KARACHI: Azka Malik has spent the past four years learning the ropes in order to become a commercial pilot, and now she’s ready to join the ranks of her male-dominated industry in the hopes of paving the way for other women.
According to statistics compiled by Women in Aviation International, women make up about 7% of commercial pilots worldwide. Though the exact percentage is unknown, it is significantly lower in Pakistan.


Women make up less than 7% of the world’s pilot population. Malik, now 23 years old, told Arab News on Tuesday that being a female pilot is “obviously a very big challenge for us girls to come out here,” as she sat in the cockpit of a Cessna at her aviation school.

She is entering the field after graduating from the Sky Wing academy in Karachi, unfazed by the sexism and other biases she may encounter.

“It’s incredible, that sense of freedom you get when you’re in the air. It’s unlike anything else in the world,” she exclaimed.

Increased female participation indicates positive change.
Women are also already at the forefront of fields like aircraft maintenance and mechanical support.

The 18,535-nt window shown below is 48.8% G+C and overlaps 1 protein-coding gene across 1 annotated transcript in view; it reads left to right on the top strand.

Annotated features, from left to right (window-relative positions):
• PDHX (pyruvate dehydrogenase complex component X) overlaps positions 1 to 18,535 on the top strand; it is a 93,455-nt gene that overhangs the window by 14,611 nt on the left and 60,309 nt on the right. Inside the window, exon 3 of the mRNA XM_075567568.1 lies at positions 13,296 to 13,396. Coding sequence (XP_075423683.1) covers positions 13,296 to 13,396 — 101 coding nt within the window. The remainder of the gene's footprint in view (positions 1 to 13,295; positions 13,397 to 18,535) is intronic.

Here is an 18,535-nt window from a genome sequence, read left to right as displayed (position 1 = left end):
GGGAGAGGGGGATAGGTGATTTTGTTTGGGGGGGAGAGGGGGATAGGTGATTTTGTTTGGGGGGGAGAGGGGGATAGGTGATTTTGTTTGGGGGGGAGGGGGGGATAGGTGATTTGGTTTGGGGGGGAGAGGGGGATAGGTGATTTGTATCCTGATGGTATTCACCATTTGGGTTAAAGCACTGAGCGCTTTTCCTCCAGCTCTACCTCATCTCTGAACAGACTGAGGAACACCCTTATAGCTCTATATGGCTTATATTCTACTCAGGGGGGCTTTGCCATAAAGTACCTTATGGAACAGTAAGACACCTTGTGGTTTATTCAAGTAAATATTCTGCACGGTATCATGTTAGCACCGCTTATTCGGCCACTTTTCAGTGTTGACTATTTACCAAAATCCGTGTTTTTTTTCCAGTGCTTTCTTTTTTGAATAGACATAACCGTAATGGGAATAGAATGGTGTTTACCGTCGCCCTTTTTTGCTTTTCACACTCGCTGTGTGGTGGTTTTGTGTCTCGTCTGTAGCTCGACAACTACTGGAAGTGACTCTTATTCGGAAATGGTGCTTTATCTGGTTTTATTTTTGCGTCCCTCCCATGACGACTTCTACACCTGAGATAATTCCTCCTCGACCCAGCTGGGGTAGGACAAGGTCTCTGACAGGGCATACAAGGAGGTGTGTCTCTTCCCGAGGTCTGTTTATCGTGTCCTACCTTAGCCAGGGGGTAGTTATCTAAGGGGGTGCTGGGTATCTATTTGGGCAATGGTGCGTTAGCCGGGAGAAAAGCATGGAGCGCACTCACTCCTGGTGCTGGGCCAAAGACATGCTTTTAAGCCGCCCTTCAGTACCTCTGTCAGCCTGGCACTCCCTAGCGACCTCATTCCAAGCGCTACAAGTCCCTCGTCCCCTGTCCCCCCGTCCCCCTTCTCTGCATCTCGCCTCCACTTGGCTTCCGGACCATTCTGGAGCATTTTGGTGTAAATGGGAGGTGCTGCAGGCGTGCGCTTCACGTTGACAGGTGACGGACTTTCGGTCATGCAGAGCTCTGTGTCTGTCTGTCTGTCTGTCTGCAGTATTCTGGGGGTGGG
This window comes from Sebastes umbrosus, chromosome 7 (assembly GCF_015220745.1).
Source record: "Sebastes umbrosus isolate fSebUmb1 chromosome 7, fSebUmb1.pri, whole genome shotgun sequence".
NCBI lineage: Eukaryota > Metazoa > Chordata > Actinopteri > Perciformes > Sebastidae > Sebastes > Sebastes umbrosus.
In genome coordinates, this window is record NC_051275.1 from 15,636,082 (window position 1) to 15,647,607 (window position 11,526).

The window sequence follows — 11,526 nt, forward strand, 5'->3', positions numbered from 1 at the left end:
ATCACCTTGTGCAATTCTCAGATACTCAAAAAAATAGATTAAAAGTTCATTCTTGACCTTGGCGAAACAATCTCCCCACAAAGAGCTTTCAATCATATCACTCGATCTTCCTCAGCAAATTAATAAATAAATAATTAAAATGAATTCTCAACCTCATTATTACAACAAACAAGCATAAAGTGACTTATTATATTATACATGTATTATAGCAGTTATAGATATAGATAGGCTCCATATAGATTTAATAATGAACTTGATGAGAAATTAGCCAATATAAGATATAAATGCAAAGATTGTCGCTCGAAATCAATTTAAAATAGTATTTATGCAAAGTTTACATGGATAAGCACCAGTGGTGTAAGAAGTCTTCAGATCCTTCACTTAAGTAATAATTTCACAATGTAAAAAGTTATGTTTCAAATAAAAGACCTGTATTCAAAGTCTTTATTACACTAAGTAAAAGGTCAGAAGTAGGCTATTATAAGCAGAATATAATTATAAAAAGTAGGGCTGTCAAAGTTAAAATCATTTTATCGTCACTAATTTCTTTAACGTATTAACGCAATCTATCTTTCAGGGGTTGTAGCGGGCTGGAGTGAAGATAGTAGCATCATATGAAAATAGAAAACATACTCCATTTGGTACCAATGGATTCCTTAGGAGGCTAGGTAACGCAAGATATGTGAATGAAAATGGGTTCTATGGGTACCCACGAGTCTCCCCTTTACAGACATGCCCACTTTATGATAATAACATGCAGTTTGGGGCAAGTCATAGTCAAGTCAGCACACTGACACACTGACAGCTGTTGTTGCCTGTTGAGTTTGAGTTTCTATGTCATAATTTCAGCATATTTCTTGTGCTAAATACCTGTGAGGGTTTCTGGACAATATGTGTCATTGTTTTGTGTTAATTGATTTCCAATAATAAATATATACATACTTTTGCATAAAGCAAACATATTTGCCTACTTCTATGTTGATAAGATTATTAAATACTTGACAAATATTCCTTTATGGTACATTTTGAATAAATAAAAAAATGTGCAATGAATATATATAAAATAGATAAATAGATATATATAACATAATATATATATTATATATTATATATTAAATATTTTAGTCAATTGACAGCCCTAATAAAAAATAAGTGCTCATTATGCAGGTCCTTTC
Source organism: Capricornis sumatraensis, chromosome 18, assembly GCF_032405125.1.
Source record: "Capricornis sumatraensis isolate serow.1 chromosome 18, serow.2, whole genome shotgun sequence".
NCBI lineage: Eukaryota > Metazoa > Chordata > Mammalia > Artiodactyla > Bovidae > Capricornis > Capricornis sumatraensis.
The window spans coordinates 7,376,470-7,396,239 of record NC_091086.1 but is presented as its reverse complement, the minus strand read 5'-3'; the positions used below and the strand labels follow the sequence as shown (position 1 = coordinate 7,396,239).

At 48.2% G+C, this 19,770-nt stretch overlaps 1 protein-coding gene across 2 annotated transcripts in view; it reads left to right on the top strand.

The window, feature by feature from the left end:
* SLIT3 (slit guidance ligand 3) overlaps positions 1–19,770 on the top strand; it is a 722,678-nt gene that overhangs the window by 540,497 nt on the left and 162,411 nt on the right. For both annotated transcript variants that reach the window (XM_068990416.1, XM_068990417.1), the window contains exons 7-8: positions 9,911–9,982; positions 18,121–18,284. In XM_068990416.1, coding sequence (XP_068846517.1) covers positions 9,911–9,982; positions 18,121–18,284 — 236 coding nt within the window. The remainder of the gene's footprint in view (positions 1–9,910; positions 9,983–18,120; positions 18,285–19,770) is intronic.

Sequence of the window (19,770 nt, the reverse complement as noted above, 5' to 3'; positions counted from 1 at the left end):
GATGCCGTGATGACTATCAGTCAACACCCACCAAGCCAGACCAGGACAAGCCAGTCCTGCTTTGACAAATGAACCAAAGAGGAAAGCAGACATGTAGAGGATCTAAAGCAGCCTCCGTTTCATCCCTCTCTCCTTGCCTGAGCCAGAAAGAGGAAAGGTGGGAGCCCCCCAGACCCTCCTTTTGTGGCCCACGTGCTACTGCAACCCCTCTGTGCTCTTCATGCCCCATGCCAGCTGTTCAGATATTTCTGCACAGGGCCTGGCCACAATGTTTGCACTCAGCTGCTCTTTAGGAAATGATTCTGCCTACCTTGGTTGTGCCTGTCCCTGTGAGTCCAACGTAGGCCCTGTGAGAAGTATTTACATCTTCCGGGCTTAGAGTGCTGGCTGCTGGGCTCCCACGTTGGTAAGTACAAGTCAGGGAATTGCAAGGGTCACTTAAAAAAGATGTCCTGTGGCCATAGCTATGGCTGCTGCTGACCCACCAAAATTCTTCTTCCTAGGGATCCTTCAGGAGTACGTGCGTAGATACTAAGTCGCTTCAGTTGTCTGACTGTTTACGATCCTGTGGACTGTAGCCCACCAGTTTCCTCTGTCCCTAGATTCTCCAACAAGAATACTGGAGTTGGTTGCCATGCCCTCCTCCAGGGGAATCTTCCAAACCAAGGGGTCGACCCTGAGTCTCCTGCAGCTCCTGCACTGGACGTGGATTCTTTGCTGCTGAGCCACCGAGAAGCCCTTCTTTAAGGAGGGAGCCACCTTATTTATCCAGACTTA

Committed to proving that aircraft maintenance is not exclusively a man’s job, Komal Khalid, a 25-year-old technician and fellow Sky Wing alum, thinks women have finally broken the glass ceiling.

Yes, it’s a competitive industry, but that doesn’t mean women can’t succeed in it. “We are here and we are doing it, right in front of you,” she emphasized. “There is no work in the world that only a man can do. These ideas are becoming antiquated.

And according to 25-year-old Subhana Anwer, who works as an aircraft maintenance technician, the field is open to anyone who can read the dense science textbooks

necessary to become an expert in it, regardless of gender.
“Being an aviation maintenance as a career, it takes a lot of studying, it takes a lot of hard work,” she said.

As a pilot, I can tell you that it takes a lot of effort to speak from the heart about aviation. Doing so is challenging. A great deal of homework must be completed. The hours are very late. There will be challenges, and, in all honesty, a lot of perseverance and hard work will be required.

It’s encouraging to see more women taking risks.
Sky Wings has trained 25 pilots and 42 aircraft technicians since 2019. There were seven female pilots and twenty-two female technicians. Sky Wings is just one of nine similar aviation schools in Pakistan.

According to Arab News, the school’s CEO, Imran Aslam Khan, said that several women he had trained as pilots, engineers, and technicians had found jobs with various airlines in Pakistan and abroad.

There will be no development in any country, we believe, until women are included in all sectors of the economy.